The Vulnerable Truth About Being Different

I’ve always used my disease(s) as a conversation starter, a selling point, a point of differentiation. As a recent alumnus of Seattle University, and a former division 1 tennis team player, captain, honor student, club president, and “professional volunteer”, I feel I have lived a “normal” and quite extraordinary life thus far, with two autoimmune diseases.  Since my diagnosis of type 1 diabetes, almost nine years ago, I have embraced that I was different—or so I thought. In fact, I have been focusing all my energy on proving that I was stronger, smarter, more capable because I felt I had to, and neglecting the negative mental and physical impact. All these years, I have only shared how diabetes strengthens me. Yes, diabetes has strengthened me, but it also has ripped me to shreds, and does so daily.

I have a distorted view of food, carbohydrates specifically, because I am different. I can never look at or eat food without constant mental math depicting a perfect insulin to carb ratio. My relationship with food caused body dysmorphia in college, feeling guilty when I had to eat something because I was low, not hungry.  I can’t go out to eat, or even for a walk, without a bag filled with fruit snacks/glucose tabs/coconut water, a glucose monitor, and insulin. If I have more than a glass of wine, I can assure you I will have a severe low glucose at 3 am, putting my health at risk.  Dating gets difficult, when you must preface dinner with an insulin injection into your arm at the table, followed by questions and assumptions ranging from “wow, you look healthy,” to, “my grandma has diabetes and neuropathy”.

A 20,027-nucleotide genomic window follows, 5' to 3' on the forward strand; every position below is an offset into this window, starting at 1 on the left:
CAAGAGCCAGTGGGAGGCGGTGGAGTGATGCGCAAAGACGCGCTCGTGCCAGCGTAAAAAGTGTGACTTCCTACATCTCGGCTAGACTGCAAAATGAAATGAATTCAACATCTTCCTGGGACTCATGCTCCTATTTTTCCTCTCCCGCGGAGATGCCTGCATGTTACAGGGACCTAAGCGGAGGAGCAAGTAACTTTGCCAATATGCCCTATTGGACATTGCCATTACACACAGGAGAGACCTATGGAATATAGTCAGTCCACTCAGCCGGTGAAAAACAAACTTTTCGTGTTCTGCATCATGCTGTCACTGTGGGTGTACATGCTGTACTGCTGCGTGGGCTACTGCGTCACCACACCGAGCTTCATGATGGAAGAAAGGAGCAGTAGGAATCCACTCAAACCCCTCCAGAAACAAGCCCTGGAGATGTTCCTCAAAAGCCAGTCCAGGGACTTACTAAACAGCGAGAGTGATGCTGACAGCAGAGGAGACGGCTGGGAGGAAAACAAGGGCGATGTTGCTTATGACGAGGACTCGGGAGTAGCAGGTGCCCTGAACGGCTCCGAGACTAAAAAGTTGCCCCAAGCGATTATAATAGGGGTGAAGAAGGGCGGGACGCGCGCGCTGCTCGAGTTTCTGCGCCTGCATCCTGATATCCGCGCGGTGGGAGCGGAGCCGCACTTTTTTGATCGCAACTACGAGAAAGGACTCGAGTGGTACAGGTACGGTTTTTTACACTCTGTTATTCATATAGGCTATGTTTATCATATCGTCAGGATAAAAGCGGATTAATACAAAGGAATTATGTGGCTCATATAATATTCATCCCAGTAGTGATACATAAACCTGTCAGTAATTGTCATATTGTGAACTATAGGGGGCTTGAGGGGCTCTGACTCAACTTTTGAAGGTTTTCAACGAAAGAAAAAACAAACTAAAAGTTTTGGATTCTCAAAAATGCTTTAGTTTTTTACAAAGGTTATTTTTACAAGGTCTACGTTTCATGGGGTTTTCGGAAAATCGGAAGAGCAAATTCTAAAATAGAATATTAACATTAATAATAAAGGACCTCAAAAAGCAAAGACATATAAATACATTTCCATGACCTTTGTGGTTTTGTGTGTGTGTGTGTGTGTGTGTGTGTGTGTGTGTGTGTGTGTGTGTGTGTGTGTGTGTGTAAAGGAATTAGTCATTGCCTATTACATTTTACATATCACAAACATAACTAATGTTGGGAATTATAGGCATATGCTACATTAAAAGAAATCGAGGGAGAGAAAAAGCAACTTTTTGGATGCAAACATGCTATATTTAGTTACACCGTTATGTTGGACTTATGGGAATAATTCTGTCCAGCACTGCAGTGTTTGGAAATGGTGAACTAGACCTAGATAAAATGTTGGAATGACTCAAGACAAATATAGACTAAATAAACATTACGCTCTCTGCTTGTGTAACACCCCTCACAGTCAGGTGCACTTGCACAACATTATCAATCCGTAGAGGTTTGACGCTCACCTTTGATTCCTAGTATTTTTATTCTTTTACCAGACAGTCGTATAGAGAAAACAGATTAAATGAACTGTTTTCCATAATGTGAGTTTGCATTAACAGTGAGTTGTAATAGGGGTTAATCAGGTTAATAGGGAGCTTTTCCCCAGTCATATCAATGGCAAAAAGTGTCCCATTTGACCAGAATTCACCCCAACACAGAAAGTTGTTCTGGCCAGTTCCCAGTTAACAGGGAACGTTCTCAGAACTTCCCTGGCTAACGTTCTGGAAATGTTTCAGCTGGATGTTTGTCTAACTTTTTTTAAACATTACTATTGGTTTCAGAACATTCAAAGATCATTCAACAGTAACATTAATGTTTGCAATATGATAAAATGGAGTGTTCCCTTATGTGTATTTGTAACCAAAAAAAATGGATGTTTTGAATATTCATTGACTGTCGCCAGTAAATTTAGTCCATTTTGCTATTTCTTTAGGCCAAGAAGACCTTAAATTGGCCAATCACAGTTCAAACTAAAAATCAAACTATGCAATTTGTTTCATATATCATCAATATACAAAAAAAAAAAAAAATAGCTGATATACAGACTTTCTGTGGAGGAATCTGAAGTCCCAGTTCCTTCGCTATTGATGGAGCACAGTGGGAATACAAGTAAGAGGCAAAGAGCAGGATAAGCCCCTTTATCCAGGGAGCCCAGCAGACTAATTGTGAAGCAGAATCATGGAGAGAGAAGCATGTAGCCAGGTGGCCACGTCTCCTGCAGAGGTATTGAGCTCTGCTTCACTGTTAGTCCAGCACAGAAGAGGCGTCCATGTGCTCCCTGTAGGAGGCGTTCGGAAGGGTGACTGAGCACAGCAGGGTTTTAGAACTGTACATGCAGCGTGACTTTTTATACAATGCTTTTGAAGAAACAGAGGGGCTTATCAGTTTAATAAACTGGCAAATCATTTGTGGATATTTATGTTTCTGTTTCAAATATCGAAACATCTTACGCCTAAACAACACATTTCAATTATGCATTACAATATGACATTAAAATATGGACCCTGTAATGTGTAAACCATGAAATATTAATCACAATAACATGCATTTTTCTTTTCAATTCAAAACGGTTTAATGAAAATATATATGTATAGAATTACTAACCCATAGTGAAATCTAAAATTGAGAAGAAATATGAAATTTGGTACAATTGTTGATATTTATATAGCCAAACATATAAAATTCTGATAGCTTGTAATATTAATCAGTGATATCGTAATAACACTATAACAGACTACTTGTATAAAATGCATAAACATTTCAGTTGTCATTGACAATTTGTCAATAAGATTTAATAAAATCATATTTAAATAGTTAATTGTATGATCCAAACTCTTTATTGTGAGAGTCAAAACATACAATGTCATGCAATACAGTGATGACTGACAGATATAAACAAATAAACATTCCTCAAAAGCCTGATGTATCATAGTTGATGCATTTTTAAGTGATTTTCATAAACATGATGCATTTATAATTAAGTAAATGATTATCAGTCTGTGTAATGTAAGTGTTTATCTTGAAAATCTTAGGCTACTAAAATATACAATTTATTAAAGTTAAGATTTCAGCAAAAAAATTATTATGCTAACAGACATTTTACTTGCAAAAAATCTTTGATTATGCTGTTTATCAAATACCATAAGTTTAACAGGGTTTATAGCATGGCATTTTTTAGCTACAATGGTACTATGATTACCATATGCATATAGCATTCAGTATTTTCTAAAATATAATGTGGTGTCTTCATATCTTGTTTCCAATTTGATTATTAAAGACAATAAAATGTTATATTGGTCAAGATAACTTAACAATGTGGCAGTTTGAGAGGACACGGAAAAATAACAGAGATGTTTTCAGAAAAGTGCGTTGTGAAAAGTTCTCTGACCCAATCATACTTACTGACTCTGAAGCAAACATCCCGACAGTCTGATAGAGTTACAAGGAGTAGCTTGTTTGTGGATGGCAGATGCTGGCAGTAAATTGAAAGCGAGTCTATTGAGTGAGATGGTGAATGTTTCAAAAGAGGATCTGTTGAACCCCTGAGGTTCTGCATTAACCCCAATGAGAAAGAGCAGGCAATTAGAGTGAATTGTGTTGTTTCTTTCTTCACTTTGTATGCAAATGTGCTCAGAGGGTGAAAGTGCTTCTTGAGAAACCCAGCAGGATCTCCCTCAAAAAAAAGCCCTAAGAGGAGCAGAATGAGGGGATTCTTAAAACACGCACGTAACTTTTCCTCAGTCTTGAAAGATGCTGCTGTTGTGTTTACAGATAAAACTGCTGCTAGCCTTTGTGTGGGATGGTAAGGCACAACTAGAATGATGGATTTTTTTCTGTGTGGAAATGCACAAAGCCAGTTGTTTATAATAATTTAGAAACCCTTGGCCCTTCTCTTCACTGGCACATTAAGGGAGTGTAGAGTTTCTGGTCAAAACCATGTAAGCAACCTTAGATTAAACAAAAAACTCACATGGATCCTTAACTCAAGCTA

The worst part is the guilt. When my corrections are off, or god forbid I eat a banana because it sounds delicious (and don't take insulin 15-25 minutes prior), and spike to 250mg/dl within minutes, I feel defeated. I am letting myself down; I am hurting my health. Simple daily tasks, such as “a corporate desk job”, which many do with ease, hinders my insulin resistance resulting in poor mental and physical health. The cost of diabetes; i.e. pen needles, insulin, glucose monitors, testing strips, alcohol swabs, and frequent doctors’ appointments, even with great insurance, is astronomical.

Okay, vent session over. I am sharing this not as a "feel bad for me post" or a sob story, but to help any other T1Ds who are going through burnout, or have before. I make diabetes look easy on social media, and to my friends and family most often, but I am here to tell you it can be a exhausting uphill battle. I wouldn't take diabetes back, truthfully. Even with all of the pain it's inflicted, it's shaped me into the person I am today. If you are having burnout, or just need to chat about the daily struggle of having an "invisible disease" (diabetes or other), please reach out-- I'd love to chat. Xx, Maddie